Friday, November 2, 2012

Why We're Doomed (Unless We Learn to Find our Inner Teenager)

Some have accused me of being pessimistic when it comes to evaluating humankind's potential to fix its historically persistent problems. They're right. I am.

This morning, I heard a news report from one of Mitt Romney's speaking engagements. A (Republican) woman being interviewed criticized Governor Chris Christie (a Republican) of New Jersey of being "too effusive" in his praise of President Obama's help with the storm crisis in New Jersey. She feared it would go against Mitt Romney's chances of being elected.

Am I going insane, or is this as absurd as it sounds?

Hold on, my fine Democrat readers. Before you clap me on the back for exposing Republican stupidity (a stupidity that does apply to a lot of Republicans, for sure, just as it applies to people in general) let's consider this little meme posted by a friend of mine on Facebook -- from a site that proclaims itself to be "Sick of the Slant" -- because there is no slant in the chosen pictures, of course (you can click to enlarge the picture):

Sure. Why allow a Democrat and a Republican to come together in all sincerity as Obama and Christie have done? Why allow them to put their conflicting political views behind them and work together for the good of the people? Let's make sure we ridicule the Republican for political purposes instead of praising him for doing what every politician should: thinking of helping his citizens and forgetting about party divisions for a minute. Let's use it against him when he does the right thing. And let's attack him from within if he is too nice to a Democrat.

Sweet Jesus, it's embarrassing.

Is there any hope in politics? Not when the majority of blinder-wearing morons want to rub feces into the wounds of partisan bickering. People do not want bipartisanship. They don't want healing. They don't want cooperation. They want to be right. They want their guy to win.

But they don't want this, no matter how much they might protest my accusation:

We're lost...

...unless we learn to think like the kids:

The other day in class, I was doing a lesson on language-manipulation in the campaign and I referenced the use of the phrases that are engineered to discredit one candidate or the other, even if the phrases don't necessarily carry the meanings applied to them. (Think of Obama's "horses and bayonets" -- meant to show that Romney is out of touch with the modern military and, also, of the Republican comebacks about bayonets still being used by Marines, which were loaded with "how dare you forget about our men on the ground?" Things like that.)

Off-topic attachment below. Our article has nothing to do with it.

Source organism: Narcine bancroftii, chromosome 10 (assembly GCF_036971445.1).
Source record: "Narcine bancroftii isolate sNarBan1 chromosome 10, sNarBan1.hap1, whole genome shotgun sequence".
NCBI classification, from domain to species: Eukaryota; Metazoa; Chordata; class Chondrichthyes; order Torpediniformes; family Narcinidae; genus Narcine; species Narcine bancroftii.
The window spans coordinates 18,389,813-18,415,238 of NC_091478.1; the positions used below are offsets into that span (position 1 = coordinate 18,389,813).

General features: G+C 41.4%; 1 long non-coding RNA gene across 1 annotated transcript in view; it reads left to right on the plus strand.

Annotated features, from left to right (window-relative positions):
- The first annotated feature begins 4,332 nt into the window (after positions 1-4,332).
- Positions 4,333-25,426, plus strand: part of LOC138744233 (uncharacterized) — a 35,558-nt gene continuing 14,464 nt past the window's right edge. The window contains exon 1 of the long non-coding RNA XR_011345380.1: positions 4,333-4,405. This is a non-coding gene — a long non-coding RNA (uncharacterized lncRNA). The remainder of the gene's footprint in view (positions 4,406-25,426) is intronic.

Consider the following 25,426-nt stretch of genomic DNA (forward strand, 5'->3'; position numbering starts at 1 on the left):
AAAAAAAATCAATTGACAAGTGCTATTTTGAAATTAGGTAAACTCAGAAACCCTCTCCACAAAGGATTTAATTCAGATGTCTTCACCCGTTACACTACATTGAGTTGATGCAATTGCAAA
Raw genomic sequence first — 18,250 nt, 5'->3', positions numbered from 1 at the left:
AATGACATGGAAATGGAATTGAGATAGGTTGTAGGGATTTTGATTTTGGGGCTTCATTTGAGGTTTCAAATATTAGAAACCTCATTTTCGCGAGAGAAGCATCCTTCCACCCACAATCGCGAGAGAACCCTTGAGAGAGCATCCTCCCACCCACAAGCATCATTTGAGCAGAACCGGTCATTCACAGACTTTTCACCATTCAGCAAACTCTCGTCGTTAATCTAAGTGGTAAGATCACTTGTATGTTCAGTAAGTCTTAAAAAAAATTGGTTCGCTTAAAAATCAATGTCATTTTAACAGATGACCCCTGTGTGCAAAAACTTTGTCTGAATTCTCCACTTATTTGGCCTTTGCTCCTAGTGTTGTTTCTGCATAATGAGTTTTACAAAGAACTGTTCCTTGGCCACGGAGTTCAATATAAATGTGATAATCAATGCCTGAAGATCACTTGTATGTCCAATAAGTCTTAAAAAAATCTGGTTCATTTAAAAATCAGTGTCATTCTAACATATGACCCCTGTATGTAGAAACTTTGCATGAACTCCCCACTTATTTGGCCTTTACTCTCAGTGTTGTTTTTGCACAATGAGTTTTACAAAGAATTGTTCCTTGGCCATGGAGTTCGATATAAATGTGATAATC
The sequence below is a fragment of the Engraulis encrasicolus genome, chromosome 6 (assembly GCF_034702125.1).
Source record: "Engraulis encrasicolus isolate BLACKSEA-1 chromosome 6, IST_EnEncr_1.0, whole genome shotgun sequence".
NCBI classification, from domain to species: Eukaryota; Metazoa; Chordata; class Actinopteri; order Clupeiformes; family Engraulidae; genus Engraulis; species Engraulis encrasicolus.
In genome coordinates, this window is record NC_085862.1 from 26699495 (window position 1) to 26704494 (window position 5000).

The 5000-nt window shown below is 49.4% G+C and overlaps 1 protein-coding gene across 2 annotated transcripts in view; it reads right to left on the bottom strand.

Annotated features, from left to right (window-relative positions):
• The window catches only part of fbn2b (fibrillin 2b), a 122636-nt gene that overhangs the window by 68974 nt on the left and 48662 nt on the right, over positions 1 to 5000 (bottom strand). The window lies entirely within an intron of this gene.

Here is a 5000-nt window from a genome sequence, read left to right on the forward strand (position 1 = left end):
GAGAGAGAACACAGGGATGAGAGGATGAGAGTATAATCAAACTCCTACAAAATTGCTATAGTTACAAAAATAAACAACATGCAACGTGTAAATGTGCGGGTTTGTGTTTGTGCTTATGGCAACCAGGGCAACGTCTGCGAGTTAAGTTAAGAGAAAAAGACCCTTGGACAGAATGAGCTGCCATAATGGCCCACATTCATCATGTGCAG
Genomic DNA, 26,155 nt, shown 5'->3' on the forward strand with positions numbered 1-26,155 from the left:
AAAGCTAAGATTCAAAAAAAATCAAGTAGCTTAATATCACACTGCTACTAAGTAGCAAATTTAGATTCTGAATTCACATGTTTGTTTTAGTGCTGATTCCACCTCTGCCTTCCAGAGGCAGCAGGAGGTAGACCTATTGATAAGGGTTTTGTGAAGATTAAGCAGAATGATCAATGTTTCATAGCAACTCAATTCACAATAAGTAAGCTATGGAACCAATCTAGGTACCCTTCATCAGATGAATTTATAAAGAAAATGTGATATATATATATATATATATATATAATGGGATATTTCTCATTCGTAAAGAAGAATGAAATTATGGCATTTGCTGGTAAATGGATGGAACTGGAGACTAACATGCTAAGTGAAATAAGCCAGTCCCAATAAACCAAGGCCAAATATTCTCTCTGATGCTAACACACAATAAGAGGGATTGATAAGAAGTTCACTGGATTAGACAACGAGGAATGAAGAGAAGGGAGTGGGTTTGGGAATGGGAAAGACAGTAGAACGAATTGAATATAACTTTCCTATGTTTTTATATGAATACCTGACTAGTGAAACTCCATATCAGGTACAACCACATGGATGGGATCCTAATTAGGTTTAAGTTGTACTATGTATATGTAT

After some discussion, a young lady -- a senior -- raised her hand. She looked very disoriented by all of this. I called on her. "Mr. Mat," she said, "I don't get it. Why play all of these games? Why don't they just want the best guy to be President?"

I almost welled up with tears at the beautiful, innocent wisdom of that statement. "I wish so-called adults could learn to think like you, G--."

And I really do. It's weird how crossing my classroom threshold is like moving from despair into hope. Maybe I should just set up a cot and a mini-fridge and move in, because when I leave, it's back to being hopeless.


  1. As far as I'm concerned, that "Sick of the Slant" photo-meme has it exactly wrong.

    Obama and Christie are political enemies, not bitter personal rivals. That photo-meme doesn't see that a governor in his official capacity is seeking help from a president in his; instead, it imagines a fantasy in which a humbled regional warlord has to kneel before a king.

    In the world of that photo-meme, political rhetoric is real, while a republic that operates beyond the partisan or the personal is unthinkable. When we stop wanting to see the difference between an individual and the office he holds, we're on our way to a sort of political warlordism.

    (Which is, I suspect, where we're quickly headed. The up side: huge market for epic poems.)

    1. So well put, Jeff. I'll tell you -- I have been waiting to see the return of the epic poem. I can see it now: The Obamyssey...The Christiad...